The Three Faces of Eve movie has its world premiere at the Miller.


Miller Theatre closes in downtown Augusta.


City of Augusta consolidates with Richmond County.


Renovated Miller Theater (now spelled with “er” at the end) reopens with gala, Jan. 6.



Probably no one is sure when Miller started envisioning his own theater to be like most Augustans had ever seen before.

For sure, much of his vision was inspired by the elaborate movie palaces, vaudeville theaters and swanky nightclubs he had experienced in New York City.

His dream started becoming reality when he hired Roy Abraham Benjamin of Jacksonville, Fla., one of the best architects in the nation.  Benjamin eventually would design more than 200 theaters in the South in his lifetime.

Like everything else he did, Miller wouldn’t settle for second best in giving Augustans something special that would be around for generations.

And he wasn’t going to let a little old thing like the United States entering World War II alter that goal.

Never mind that only one factory in the nation was making the aluminum doors and stair rails that Miller specifically wanted.

Never mind that the glass “bricks” he wanted just had been created by the Pittsburgh Paint & Glass Company, and never mind that the custom-designed carpet for the Miller with no seams would be one of the largest in the world manufactured by the Bigelow-Sanford company.

All of his vision and nearly impossibilities came together on that Monday night of February 26, 1940, when an estimated 2,200 persons crowded into the half-million-dollar built and furnished Miller Theatre on opening night.

“Frank Miller Sr., the man responsible for the new enterprise, was forced to appear on the stage through audience demand and was given a thunderous greeting,” an un-bylined, front page story in The Augusta Chronicle the next morning recounted.

“He bowed to the premiere audience and responded with a modest, ‘Thank you.’”

The evening consisted of a lavish stage show called A Night at the Moulin Rouge featuring 75 performers who had come to Augusta in four Pullman train cars fresh from the International Casino in New York City.

It was followed by a newsreel film made 20 years earlier showing local citizens enjoying events in a happier time.

And that was followed by the comedy movie Chumps at Oxford co-starring the legendary team of Oliver Hardy, born in Harlem, Ga., and Stan Laurel, born in Ulverston, England.

Miller’s wife, a native Augustan and the former Julia Dillman, later would put the opening night into a few words after the last guest departed, simply saying, “It was a big job, but it was worth it.”

“Telegrams read during opening night ceremonies were said to express sentiments of superstars Clark Gable, Mickey Rooney and others.”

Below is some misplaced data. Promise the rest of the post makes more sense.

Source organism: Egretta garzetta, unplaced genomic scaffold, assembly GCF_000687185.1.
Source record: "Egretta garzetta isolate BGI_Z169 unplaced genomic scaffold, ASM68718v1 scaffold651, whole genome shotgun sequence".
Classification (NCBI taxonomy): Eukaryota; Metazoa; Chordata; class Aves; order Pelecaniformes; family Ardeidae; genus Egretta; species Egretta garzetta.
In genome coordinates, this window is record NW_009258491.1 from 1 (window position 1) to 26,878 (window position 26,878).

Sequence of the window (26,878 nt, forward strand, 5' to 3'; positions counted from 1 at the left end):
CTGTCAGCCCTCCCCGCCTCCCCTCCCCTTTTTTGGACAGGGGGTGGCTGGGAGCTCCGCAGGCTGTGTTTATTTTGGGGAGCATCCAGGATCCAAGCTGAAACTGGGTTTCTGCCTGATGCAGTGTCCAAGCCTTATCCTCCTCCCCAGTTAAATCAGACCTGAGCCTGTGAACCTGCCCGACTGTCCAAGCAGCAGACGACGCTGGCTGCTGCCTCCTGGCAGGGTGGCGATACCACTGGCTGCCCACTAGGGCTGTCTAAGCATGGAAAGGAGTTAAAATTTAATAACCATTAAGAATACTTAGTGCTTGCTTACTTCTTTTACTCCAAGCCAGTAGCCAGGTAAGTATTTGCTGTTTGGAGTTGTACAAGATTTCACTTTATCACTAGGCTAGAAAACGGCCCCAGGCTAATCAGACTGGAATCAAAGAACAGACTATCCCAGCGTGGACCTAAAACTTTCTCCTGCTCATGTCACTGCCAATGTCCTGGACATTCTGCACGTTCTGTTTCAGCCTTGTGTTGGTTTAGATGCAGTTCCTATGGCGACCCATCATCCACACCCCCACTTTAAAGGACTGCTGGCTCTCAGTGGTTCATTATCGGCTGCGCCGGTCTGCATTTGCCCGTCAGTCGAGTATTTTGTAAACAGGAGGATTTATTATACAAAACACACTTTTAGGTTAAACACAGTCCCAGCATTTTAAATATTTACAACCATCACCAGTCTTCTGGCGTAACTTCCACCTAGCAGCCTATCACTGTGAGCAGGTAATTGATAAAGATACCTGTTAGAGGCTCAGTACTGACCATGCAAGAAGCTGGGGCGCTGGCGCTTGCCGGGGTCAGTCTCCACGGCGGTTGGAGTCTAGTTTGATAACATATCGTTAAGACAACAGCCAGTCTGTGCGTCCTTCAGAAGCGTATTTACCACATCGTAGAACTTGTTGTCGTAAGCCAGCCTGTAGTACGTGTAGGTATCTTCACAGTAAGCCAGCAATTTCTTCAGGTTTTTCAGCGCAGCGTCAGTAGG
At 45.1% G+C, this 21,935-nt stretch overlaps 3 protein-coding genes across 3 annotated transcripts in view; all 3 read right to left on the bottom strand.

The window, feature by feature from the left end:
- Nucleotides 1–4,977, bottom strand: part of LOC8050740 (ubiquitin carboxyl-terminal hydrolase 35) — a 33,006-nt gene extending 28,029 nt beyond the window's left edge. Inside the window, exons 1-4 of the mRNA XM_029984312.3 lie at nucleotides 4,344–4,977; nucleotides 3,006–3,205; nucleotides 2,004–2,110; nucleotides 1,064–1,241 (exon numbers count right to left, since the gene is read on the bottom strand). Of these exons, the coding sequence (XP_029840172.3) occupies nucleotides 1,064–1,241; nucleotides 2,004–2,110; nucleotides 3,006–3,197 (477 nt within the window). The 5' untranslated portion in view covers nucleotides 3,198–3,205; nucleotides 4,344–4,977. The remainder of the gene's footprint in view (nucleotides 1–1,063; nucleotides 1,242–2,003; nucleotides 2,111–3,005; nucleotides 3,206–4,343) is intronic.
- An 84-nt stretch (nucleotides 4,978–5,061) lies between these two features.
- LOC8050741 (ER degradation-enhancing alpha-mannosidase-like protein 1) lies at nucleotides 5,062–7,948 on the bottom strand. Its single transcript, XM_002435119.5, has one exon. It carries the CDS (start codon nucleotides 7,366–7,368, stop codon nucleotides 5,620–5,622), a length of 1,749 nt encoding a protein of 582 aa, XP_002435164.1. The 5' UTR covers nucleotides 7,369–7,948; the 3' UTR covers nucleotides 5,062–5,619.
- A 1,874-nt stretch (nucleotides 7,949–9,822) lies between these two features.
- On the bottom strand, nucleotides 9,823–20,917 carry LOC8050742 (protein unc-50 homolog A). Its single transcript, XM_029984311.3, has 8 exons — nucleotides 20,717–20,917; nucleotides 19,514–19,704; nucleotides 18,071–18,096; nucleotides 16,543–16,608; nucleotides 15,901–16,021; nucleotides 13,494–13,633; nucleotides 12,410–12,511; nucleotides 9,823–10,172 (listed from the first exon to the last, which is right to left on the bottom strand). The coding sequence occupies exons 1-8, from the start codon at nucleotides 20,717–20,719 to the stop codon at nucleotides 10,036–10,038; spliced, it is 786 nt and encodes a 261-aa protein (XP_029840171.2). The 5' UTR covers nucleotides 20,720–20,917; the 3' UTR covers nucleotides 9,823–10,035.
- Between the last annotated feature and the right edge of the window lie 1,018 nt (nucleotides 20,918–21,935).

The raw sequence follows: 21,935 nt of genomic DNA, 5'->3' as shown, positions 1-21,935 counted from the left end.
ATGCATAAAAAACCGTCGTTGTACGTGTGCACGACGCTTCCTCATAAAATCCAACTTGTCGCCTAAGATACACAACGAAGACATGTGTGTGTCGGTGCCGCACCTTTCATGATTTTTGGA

Were they their true bland, briefly worded thoughts or comments generated by movie publicists who sent similar remarks to other theater opening nights?

The answer lies in that Frank J. Miller was widely respected in the entertainment industry nationwide and personally knew superstars of the era.

In the early 20th century, the greatest names in show business found their way to Augusta, including Charlie Chaplin, George M. Cohan, Anna Pavolawa, John Philip Sousa, Will Rogers, Buffalo Bill Cody, Ethel Barrymore and Sarah Bernhardt.

And Miller, who was working with all of those theaters where they appeared, surely crossed their paths face to face.


Miller was one of Augusta’s best known citizens and business leaders when the Augusta National was created in the early 1930s and surely knew all of its founders.

And throughout Ty Cobb’s playing years (1904-1928), when the world’s greatest baseball player was making Augusta his home, Miller was crossing his same paths.

Cobb owned his Ty Cobb Tire Company at Seventh and Broad streets and built the Shirley Apartments multi-story residential center at Greene and 10th streets.

Cobb also loved entertainers and show business, and in November of 1911 performed as a college football hero in a play called The College Widow in The Grand Opera House.

At that very same time, Miller in January of 1912 opened his Hoffbrau “classy” German restaurant just across from the Opera House at 321 Eighth/Jackson street.

Miller also worked with Cobb’s father-in -law, Roswell O. Lombard, in opening the “New Modjeska” theater on Broad Street on property that Lombard owned.

So it’s not surprising that, over the first two years of the Miller Theatre’s existence, theatrical and motion picture superstars were lured to Augusta by Miller himself.

Katherine Hepburn stopped by in January of 1941 and was given a tour of the theater by the owner’s son, Frank Miller Jr. She later had lunch at the Belmont Restaurant in the same block.

Tallulah Bankhead, an Alabama native, came to the Miller the next month with her touring show The Little Foxes.

Charles Coburn, a native of Macon, Ga., who would star in the title role of the 1946 movie Colonel Effingham’s Raid based on the novel of the same name by Augusta author Berry Fleming, appeared on the Miller stage in October of 1941 just to say hello to his local fans.

The main connection, according to The Chronicle, was he was in town anyway to visit his nephew, Augusta architect Lynn Drummond.

The same month world famous husband and wife stage actors Alfred Lunt and Lynn Fontanne came to the Miller to perform their touring play There Shall Be No Night.

In cast on the Miller stage was an upcoming young actor named Montgomery Clift who would cement his fame as Elizabeth Taylor’s co-star in such films as Suddenly Last Summer, A Place in the Sun and Raintree County.

About a year later in September of 1942, Miller lured a trio of major stars to Augusta to help sell war bonds. He then was volunteering as the chairman of the Motion Picture Industry’s Million Dollar bond campaign in Augusta.